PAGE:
Spotlight on Julie Mullins
The serious stuff
Why did you decide to become a coach / mentor?
All my life I have been searching round for work that truly expresses my values. I started in social work, then counselling, then training, then management and then stress management. All valuable and rewarding experiences but none of them quite hitting the mark. My mother then sent me a newspaper cutting about an executive coach, as she thought I would be interested. When I found out more about coaching it suddenly felt like I had come home. This was it! This is what I had been preparing for all my life! This was how I could design my life to combine all my previous experience and training, work with extraordinary and admirable people, be creative and independent and still enable me to enjoy a rich and wonderful family life.
How did you get into coaching / mentoring?
Although many people told me at the time that I was already well qualified to start up as a coach, I felt the need for some more specific and in depth training (I always do, but that is another story). I signed up for a two year Coach Training Programme with Coach University based in the USA. This has been an exciting time, which has not only developed my coaching skills and helped me build my business but also resulted in establishing an international network of support and resources.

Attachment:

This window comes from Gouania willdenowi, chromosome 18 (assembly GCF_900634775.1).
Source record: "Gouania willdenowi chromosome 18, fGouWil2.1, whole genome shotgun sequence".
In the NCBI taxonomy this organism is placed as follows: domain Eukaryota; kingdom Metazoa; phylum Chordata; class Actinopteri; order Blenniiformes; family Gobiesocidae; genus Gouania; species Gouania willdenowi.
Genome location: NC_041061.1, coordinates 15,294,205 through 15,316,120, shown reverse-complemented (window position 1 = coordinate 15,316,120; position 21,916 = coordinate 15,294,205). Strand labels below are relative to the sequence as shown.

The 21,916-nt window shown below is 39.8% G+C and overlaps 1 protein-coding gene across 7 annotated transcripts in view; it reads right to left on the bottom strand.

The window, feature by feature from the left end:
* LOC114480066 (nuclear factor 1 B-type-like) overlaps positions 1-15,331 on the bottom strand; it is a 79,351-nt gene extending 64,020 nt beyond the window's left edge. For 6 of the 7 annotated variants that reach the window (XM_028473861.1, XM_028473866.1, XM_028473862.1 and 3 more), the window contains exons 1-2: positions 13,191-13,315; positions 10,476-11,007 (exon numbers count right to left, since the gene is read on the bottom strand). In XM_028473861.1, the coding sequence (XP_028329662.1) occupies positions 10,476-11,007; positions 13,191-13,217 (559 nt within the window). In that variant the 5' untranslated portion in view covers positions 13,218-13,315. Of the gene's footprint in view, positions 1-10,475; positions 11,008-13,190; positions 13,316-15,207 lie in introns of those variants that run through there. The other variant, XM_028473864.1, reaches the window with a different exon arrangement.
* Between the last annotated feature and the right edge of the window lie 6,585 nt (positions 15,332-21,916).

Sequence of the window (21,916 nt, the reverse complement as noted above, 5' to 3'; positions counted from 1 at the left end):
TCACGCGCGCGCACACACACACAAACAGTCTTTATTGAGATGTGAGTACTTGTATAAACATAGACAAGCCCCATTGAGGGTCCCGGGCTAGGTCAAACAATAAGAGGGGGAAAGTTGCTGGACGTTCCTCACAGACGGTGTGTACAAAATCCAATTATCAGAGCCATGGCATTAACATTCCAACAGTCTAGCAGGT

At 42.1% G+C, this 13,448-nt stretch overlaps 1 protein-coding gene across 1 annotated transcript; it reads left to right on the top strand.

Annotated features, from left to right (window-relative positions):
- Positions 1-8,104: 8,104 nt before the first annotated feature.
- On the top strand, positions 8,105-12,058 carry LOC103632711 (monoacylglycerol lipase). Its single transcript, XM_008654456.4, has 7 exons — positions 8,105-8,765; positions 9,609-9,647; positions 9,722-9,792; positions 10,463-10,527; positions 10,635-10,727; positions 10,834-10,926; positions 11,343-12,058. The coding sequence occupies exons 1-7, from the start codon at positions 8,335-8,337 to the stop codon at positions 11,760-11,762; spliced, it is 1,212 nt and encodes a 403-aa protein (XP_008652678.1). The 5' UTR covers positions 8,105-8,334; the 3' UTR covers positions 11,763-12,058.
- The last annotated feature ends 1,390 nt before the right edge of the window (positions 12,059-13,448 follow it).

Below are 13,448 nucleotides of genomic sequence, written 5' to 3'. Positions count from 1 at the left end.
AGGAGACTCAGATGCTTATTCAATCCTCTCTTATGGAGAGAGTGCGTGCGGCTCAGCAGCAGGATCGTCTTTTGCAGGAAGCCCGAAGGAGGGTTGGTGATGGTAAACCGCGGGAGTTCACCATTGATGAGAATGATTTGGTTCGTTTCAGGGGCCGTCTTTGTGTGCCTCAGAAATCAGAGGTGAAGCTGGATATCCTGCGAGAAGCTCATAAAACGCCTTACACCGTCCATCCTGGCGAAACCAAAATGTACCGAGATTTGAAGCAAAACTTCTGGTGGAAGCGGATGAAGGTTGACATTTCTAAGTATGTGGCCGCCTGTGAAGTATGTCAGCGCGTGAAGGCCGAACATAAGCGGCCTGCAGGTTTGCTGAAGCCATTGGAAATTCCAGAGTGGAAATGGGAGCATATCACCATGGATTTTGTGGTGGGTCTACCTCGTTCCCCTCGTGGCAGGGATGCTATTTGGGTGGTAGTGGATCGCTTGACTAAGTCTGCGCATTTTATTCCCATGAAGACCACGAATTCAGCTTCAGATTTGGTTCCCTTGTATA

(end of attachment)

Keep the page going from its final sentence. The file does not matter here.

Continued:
What is your greatest coaching / mentoring achievement (or should we ask what's the greatest achievement of one of your clients?)
I would not want to talk about the achievements of one particular client as all my clients are still in a coaching relationship with me and may be concerned about being identified. Generally though, my clients are often amazed to find that by simplifying their lives and really focusing on one aspect, that the other areas of their lives develop simultaneously. People who have come to me to look at developing their career prospects have also reported an improved family life or better physical health, people who wanted to get organised have said their communication skills have improved no end. People who wanted to consider a management issue have suddenly got in touch with their early childhood ambitions and decided to pursue an entirely different and totally fulfilling career! The coaching relationship leads to far greater creativity, which opens up many new doors for clients. It has a built in accountability that gets people past the place they would normally stop and it raises awareness so that the clients goals are always at the forefront of their mind and therefore being worked towards.
How would your clients describe you?
Clients have described me as approachable, honest, insightful, caring and committed. One client after an initial interview said, "your style is intriguing!" When I explored this with him, he said I was much more direct and challenging than he had expected. However he still chose me as his coach as he said he felt he would get much more achieved. He is still with me and achieving great things. Clients and I often have fun in the sessions, they feel able to open up to me early on in the relationship, and ensure I coach them in the way that is most effective for them.
What are your core values and principles?